You’ve probably heard of the saying, ‘earn like the rich and spend like the poor.’ The rich remain rich by spending like the poor while the poor stay poor because they try to emulate lavish lifestyles. Money management is crucial for both low and high income earners. According to author Elizabeth Warren’s 50/20/30 budget rule, you should allocate 50% of your after-tax earnings to needs, 20% to wants, and 30% to savings. There are many reasons people donate time or money and chief among them is to make a difference in the lives of others. Whatever cause you choose to give to, make a commitment for the long-term.
Any amount of money will always be inadequate if you do not possess excellent money management skills. What are the poor money management behaviors that will ruin your chances to build wealth? Below we look at habits that you need to stop now before they destroy your financial future.
Spending more than you earn
Live within your means. Better yet, live below your means. When you live within your means, you spend less than or equal to what you earn. It's not rocket science people. Living below your means is the only way you will be able to build real wealth. Many people are living way beyond their means and are funding a lavish lifestyle at the expense of their financial futures. Are you buying unnecessary things that are way too expensive? Are you renting an apartment that consumes almost 50% of your income? Are you ever in debt because your money is ‘never enough?’ If these and other similar scenarios describe you, then you will continue to struggle with saving for retirement. There are lots of simple ways to cut spending. Try the 50/20/30 budget rule or come up with your own budget that works for you.
Failure to save for retirement and emergencies
If you are still in your early or mid-20’s, you may feel like retirement is a long way coming. Nothing is further from the truth. Years pass by fast, and the 60’s will catch up with you unprepared. Not having an adequate retirement savings means you may have to work longer than expected. Why not start saving earlier and retire sooner to pursue other interests? Most employers are required Having 3-6 months living expenses in an emergency funds should be a top priority as well. Failure to save for unpredictable times means you may have to finance your emergency with expensive credit.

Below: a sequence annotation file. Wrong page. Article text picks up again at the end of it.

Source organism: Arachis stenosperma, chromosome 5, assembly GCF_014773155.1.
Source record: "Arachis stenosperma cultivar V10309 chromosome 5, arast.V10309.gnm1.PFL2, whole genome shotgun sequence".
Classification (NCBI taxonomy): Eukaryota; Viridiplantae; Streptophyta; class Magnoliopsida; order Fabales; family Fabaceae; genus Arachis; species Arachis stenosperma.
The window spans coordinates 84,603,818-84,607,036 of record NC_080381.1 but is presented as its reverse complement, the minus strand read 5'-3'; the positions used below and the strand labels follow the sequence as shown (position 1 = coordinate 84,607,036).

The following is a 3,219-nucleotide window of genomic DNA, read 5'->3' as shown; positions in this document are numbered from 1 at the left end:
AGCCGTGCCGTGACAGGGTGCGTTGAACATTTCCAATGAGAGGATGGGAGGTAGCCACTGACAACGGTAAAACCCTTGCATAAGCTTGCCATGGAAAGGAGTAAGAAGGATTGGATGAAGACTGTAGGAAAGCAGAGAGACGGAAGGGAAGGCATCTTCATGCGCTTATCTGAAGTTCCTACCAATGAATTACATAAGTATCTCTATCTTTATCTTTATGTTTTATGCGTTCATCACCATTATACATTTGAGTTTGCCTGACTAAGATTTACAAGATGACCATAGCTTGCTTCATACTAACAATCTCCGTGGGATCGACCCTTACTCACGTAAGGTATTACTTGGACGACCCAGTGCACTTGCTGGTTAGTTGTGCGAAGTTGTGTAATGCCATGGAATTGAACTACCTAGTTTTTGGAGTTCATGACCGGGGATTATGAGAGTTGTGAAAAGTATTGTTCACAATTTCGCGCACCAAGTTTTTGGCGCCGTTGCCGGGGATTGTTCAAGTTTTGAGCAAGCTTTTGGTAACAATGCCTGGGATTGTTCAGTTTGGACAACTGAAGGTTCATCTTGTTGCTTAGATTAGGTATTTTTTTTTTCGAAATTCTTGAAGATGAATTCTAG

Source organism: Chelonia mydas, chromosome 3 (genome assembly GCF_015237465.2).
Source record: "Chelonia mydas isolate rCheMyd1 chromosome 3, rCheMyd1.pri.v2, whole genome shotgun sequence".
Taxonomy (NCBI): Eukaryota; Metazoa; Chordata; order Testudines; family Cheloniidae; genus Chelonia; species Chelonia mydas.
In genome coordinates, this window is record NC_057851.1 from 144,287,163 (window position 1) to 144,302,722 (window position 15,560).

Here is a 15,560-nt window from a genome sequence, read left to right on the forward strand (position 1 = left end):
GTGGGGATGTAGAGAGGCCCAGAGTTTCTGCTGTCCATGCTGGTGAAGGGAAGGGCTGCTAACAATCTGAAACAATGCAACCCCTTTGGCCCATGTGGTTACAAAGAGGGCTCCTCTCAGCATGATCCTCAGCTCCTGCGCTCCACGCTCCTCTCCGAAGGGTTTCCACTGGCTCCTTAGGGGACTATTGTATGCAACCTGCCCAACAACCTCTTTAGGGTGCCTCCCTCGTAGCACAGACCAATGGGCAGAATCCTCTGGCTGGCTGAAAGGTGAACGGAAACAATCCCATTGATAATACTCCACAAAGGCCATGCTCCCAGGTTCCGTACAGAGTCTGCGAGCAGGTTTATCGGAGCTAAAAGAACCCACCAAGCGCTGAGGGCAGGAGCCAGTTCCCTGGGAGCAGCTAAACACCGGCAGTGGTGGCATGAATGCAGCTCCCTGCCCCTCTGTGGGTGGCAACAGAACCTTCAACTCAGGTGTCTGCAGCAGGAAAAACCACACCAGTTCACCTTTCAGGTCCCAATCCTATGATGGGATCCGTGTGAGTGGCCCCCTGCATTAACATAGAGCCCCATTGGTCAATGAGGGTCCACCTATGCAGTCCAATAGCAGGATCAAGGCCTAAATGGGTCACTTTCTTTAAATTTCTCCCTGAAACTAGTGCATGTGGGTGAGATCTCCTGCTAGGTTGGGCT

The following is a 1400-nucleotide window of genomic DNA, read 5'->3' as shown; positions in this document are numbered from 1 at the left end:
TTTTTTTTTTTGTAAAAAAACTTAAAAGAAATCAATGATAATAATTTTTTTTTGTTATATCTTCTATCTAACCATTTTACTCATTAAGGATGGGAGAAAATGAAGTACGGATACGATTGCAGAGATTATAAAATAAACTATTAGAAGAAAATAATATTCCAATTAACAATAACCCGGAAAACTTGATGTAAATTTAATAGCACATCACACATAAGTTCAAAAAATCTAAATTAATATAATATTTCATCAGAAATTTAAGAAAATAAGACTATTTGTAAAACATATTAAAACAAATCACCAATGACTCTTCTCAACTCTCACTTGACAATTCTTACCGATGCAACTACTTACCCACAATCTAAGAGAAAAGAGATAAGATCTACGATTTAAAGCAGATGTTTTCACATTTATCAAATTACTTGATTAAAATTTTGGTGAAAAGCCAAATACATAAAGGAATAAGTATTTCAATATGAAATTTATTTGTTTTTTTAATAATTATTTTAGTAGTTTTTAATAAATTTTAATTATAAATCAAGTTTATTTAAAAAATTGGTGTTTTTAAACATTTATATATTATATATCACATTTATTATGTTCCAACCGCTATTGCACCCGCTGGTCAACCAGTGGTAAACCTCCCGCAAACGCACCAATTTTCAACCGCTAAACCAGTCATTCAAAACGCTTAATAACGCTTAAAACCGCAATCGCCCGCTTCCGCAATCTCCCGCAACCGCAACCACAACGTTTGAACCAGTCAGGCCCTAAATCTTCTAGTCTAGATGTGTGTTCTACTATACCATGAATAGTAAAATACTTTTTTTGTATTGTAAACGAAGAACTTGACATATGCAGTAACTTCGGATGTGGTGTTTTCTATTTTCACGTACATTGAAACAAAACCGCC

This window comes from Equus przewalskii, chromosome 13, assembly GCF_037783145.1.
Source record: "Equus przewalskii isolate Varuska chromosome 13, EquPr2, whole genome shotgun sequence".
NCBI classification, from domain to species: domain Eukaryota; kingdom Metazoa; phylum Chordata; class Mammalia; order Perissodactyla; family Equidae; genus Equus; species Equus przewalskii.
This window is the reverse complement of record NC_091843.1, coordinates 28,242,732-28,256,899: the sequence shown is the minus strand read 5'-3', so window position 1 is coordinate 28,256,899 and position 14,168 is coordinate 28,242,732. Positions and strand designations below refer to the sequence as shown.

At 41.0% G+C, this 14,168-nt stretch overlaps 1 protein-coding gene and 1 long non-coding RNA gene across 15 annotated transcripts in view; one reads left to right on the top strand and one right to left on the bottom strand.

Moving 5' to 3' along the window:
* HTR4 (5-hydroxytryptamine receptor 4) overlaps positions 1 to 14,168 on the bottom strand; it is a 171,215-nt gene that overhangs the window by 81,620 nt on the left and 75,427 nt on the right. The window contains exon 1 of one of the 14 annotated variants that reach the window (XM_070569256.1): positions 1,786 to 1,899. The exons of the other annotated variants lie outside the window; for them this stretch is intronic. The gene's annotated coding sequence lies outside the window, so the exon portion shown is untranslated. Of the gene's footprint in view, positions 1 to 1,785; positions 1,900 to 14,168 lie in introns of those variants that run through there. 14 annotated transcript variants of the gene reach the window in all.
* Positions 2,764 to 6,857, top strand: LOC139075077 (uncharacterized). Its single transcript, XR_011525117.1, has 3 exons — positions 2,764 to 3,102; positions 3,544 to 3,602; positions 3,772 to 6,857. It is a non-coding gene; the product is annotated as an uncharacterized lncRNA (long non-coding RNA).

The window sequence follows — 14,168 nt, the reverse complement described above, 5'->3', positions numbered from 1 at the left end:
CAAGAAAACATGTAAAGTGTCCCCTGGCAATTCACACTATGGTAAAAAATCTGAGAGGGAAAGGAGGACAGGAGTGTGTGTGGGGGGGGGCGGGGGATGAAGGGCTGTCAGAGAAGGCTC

Not having an investment plan
Congratulations! You've managed to consistently save 10-20% every month. The next step is to develop an investment plan. Inflation will consume most if not all of your earnings generated from your savings account but investments give you a greater long-term return on your money. A good basic investment plan will include the following components: dollar cost averaging, low cost index ETFs or index mutual funds, diversification among stocks, bonds, international stocks, short-term investments, and periodic portfolio re-balancing. There are numerous options for investing your savings, so it's always a good idea to discuss a plan that meets your particular needs.
Not having a plan to increase your income
You can learn new skills and competencies that make you more valuable to employers and increase your earning power. Alternatively, you can start a side-hustle based on a hobby or anything you are passionate about. Make sure you do adequate market research, have a solid business plan, and be well prepared financially so that your business has a high chance of success.
Regardless of whether you earn $10 or $100 a day, money management is key to your financial health . Developing good financial habits like saving, budgeting, and investing will help you achieve financial stability and financial freedom.